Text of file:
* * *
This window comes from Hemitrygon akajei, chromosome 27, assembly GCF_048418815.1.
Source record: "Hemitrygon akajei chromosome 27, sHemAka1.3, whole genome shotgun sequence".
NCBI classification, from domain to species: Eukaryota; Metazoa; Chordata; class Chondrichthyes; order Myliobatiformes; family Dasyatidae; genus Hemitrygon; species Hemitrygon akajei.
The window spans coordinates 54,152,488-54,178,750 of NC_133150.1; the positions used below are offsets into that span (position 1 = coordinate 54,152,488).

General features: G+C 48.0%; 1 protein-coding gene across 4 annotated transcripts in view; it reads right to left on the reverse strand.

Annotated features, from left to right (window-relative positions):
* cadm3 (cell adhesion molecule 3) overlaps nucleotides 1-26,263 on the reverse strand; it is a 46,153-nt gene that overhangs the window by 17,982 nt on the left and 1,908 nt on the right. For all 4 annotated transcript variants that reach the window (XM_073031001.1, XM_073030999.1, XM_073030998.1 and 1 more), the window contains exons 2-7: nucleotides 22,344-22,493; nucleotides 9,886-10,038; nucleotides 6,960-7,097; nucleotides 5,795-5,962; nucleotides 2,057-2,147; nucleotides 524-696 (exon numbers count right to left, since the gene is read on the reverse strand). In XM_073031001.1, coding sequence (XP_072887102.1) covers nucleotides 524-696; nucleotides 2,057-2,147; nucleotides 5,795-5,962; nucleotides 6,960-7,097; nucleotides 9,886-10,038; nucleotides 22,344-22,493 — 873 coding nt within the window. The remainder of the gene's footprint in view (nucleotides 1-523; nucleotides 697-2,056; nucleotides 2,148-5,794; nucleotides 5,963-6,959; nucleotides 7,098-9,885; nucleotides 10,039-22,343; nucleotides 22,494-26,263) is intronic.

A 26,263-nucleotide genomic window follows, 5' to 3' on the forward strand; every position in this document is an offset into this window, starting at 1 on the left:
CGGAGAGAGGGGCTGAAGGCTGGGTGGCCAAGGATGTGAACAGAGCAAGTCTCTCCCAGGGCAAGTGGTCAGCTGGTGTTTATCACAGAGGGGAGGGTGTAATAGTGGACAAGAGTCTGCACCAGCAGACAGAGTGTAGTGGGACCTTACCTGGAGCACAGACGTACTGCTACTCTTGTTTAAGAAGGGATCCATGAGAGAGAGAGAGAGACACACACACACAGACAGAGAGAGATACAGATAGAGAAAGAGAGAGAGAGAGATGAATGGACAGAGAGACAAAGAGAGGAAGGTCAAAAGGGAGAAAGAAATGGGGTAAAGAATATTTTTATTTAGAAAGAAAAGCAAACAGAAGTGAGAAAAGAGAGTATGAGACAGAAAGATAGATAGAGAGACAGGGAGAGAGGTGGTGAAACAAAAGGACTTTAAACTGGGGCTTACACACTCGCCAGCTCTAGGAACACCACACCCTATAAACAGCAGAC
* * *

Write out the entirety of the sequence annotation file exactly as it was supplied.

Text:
This window comes from Hemitrygon akajei, chromosome 27, assembly GCF_048418815.1.
Source record: "Hemitrygon akajei chromosome 27, sHemAka1.3, whole genome shotgun sequence".
NCBI classification, from domain to species: Eukaryota; Metazoa; Chordata; class Chondrichthyes; order Myliobatiformes; family Dasyatidae; genus Hemitrygon; species Hemitrygon akajei.
The window spans coordinates 54,152,488-54,178,750 of NC_133150.1; the positions used below are offsets into that span (position 1 = coordinate 54,152,488).

General features: G+C 48.0%; 1 protein-coding gene across 4 annotated transcripts in view; it reads right to left on the reverse strand.

Annotated features, from left to right (window-relative positions):
* cadm3 (cell adhesion molecule 3) overlaps nucleotides 1-26,263 on the reverse strand; it is a 46,153-nt gene that overhangs the window by 17,982 nt on the left and 1,908 nt on the right. For all 4 annotated transcript variants that reach the window (XM_073031001.1, XM_073030999.1, XM_073030998.1 and 1 more), the window contains exons 2-7: nucleotides 22,344-22,493; nucleotides 9,886-10,038; nucleotides 6,960-7,097; nucleotides 5,795-5,962; nucleotides 2,057-2,147; nucleotides 524-696 (exon numbers count right to left, since the gene is read on the reverse strand). In XM_073031001.1, coding sequence (XP_072887102.1) covers nucleotides 524-696; nucleotides 2,057-2,147; nucleotides 5,795-5,962; nucleotides 6,960-7,097; nucleotides 9,886-10,038; nucleotides 22,344-22,493 — 873 coding nt within the window. The remainder of the gene's footprint in view (nucleotides 1-523; nucleotides 697-2,056; nucleotides 2,148-5,794; nucleotides 5,963-6,959; nucleotides 7,098-9,885; nucleotides 10,039-22,343; nucleotides 22,494-26,263) is intronic.

A 26,263-nucleotide genomic window follows, 5' to 3' on the forward strand; every position in this document is an offset into this window, starting at 1 on the left:
CGGAGAGAGGGGCTGAAGGCTGGGTGGCCAAGGATGTGAACAGAGCAAGTCTCTCCCAGGGCAAGTGGTCAGCTGGTGTTTATCACAGAGGGGAGGGTGTAATAGTGGACAAGAGTCTGCACCAGCAGACAGAGTGTAGTGGGACCTTACCTGGAGCACAGACGTACTGCTACTCTTGTTTAAGAAGGGATCCATGAGAGAGAGAGAGAGACACACACACACAGACAGAGAGAGATACAGATAGAGAAAGAGAGAGAGAGAGATGAATGGACAGAGAGACAAAGAGAGGAAGGTCAAAAGGGAGAAAGAAATGGGGTAAAGAATATTTTTATTTAGAAAGAAAAGCAAACAGAAGTGAGAAAAGAGAGTATGAGACAGAAAGATAGATAGAGAGACAGGGAGAGAGGTGGTGAAACAAAAGGACTTTAAACTGGGGCTTACACACTCGCCAGCTCTAGGAACACCACACCCTATAAACAGCAGAC